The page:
Tuesday, July 24, 2007

For Grace Who Is Still Alive And Living On The Street

Posted by olvlzl.
In Sunday’s Boston Globe, Louise Kennedy wrote an important article about the difference between the dramatic and literary depiction of severe mental illness with the reality as experienced by the family and friends of severely mentally ill people.

Most of the article deals with the romantic view of mental illness in One Flew Over the Cuckoo’s Nest.

Two of these tales are onstage now in the Berkshires: "One Flew Over the Cuckoo's Nest" at the Berkshire Theatre Festival and "Blue/Orange" at Shakespeare & Company. Each production is strong and interesting in its own way. Seeing them on successive nights, however, left me repeating an old lament: If only mental illness were as fascinating, artful, and life-enhancing as it sometimes looks onstage.

Those of us who have endured the disability of a beloved relative know better. We know that while people with schizophrenia or bipolar disorder or severe depression may have flashes of creative genius and almost spooky moments of intellectual and emotional insight, the facts of their illness are scary, repetitive, and debilitating. In the long run, it doesn't lift you up to be crazy; it wears you down. And so, try as we might to surrender to the power of psychosis as a symbol, we just can't stop noticing the difference between reality and fantasy.

Kennedy talks about her experience with her severely ill mother and the effect that her illness had on her mother and those who loved her. For those of us who have experienced the loss of a close family member to severe mental illness the false picture presented by fiction and drama is quite often cruelly unrealistic.

I’ve often wondered if the popularity of the book and then the movie of Cuckoo’s Nest didn’t aid the cost-saving effort to dump even the most severely impaired people out of the hospitals and onto the street. The policy was presented as a civil rights issue, it was supposed to give them a better life than they would have in an institution. But it didn’t work that way. Treatment of severely mentally ill people is often just not provided, they are simply dumped on the street where they are particularly vulnerable to a large list of horrors.

Families that try to care for severely mentally ill people get little help in most states. If they aren’t wealthy they will find the situation almost impossible, in the case of the most severely ill, it is almost always impossible. The institutions of the past were certainly not worthy of replication but what we have now is worse. A member of my family who was schizophrenic gave us an enormous education in the buck passing, let’s pretend world of the mental health establishment we have today. The private clinic 28 day miracle treatment curiously coinciding with the length of time the insurance company would pay, the ineffective even dangerous administration of drugs coupled with inadequate counseling, the refusal to call a schizophrenic a schizophrenic because it might require the system to spend money, we saw it all. Not even the most obvious self-destructive behavior would move the system to require hospitalization. The one and only time her mother got her into the state hospital, before she reached the age of 18, she improved greatly. But as her pediatrician told us, once she reaches 18 you are not going to be able to do anything.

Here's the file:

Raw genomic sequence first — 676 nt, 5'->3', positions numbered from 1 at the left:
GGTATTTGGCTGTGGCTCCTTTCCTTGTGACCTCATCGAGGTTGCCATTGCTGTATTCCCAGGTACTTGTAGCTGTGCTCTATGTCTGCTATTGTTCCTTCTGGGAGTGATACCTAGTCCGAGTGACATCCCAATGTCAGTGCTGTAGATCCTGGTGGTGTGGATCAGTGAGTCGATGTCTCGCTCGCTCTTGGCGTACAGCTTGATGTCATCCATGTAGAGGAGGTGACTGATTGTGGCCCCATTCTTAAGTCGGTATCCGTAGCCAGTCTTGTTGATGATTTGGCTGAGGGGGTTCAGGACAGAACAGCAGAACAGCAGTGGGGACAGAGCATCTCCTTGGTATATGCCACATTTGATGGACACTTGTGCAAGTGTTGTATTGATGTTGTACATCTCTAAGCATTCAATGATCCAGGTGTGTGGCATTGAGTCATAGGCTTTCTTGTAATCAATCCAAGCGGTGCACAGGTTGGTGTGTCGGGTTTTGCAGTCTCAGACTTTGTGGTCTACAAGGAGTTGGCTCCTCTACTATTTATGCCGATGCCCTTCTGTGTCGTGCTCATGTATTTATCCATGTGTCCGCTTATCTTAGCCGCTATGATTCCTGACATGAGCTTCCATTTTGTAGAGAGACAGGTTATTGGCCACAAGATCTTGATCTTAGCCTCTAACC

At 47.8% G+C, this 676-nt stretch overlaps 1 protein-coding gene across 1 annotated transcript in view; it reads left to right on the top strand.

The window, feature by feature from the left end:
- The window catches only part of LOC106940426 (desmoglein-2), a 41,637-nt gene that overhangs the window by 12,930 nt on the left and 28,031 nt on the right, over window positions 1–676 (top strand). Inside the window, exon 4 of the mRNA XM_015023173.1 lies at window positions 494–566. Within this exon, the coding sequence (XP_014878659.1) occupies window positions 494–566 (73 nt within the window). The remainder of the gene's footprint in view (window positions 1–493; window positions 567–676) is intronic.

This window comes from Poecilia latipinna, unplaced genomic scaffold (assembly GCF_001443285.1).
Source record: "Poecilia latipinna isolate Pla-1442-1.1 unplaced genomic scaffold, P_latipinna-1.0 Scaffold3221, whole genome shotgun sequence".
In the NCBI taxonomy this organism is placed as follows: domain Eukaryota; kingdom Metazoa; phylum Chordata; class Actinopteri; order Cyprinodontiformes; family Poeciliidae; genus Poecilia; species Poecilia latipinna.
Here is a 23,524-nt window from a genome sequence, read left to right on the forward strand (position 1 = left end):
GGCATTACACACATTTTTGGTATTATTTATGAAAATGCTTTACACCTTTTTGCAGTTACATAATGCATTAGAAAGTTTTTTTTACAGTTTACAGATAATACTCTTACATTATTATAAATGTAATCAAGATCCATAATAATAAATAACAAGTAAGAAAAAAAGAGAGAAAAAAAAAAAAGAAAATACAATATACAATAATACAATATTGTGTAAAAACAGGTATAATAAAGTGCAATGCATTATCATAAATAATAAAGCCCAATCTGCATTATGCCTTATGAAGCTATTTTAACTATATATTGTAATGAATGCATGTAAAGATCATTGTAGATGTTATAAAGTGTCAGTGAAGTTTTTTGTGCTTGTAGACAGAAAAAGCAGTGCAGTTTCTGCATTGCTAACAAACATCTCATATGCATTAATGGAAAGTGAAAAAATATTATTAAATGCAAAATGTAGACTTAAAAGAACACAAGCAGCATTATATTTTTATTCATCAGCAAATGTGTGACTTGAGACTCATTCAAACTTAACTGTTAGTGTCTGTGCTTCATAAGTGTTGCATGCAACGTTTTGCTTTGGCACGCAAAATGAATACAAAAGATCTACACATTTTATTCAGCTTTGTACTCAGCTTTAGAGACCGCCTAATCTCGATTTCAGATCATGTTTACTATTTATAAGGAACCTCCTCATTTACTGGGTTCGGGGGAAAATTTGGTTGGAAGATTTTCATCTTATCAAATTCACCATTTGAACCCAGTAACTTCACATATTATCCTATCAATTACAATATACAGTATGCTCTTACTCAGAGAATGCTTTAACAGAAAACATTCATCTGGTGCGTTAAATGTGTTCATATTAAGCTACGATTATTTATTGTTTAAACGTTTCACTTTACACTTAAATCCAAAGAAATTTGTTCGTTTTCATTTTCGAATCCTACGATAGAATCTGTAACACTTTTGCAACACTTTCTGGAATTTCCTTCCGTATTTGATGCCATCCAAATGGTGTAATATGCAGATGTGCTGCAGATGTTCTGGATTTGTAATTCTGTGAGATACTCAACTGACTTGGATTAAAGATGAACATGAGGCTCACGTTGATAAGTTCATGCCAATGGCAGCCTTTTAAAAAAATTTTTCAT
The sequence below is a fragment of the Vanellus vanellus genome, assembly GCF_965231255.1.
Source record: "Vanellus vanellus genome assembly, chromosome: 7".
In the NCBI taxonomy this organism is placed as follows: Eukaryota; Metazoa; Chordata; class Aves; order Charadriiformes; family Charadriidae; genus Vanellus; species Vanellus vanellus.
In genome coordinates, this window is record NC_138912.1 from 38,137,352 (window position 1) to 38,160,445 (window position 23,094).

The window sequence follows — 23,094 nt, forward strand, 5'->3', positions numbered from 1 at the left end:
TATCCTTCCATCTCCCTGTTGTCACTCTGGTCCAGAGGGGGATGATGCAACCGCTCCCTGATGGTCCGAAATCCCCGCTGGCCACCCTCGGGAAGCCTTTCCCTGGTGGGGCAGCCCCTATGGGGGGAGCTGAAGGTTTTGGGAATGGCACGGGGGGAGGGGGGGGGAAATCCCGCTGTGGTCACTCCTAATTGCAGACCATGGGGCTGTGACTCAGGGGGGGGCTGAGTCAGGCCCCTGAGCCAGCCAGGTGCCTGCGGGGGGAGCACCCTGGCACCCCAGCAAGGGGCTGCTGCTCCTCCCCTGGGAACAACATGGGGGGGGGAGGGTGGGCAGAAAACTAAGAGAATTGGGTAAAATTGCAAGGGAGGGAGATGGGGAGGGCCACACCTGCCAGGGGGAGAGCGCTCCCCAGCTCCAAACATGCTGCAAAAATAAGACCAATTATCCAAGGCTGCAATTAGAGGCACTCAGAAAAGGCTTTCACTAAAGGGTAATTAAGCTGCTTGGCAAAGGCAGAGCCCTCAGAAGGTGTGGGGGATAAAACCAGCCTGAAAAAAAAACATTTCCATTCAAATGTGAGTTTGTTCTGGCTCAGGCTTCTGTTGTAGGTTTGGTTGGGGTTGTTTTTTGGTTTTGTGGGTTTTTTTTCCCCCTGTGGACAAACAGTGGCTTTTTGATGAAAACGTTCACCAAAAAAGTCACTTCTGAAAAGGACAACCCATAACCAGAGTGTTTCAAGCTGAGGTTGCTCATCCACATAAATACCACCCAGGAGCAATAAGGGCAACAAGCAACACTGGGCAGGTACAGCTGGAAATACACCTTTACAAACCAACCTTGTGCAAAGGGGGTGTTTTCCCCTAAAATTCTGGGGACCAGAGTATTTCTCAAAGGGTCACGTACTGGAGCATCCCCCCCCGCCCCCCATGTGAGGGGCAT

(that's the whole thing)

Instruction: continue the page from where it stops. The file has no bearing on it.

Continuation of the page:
Our experience is that even as the self-destructive behavior leads to death, the system won’t do anything that would require them to hospitalize an entirely irrational person who is clearly unable to make rational decisions for themselves. We know this is true because after 16 years of dealing with the mental health system, years of deterioration and self-destruction the member of my family finally died. It wasn’t suicide, she wanted to live but she couldn’t stop destroying herself. The system we have doesn’t work, its only accomplishment is in coming up with words that excuse their inadequacies in a clear abuse of the language of civil rights. When someone is unable to think rationally, certainly their first civil right is to being protected.

I’d like to know how other people who have experienced the reality of trying to help or save a severely mentally ill person from their irrationality see Cuckoo’s Nest and other romanticized pictures of mental illness. I'd like to hear your experiences with the mental health establishment in your state.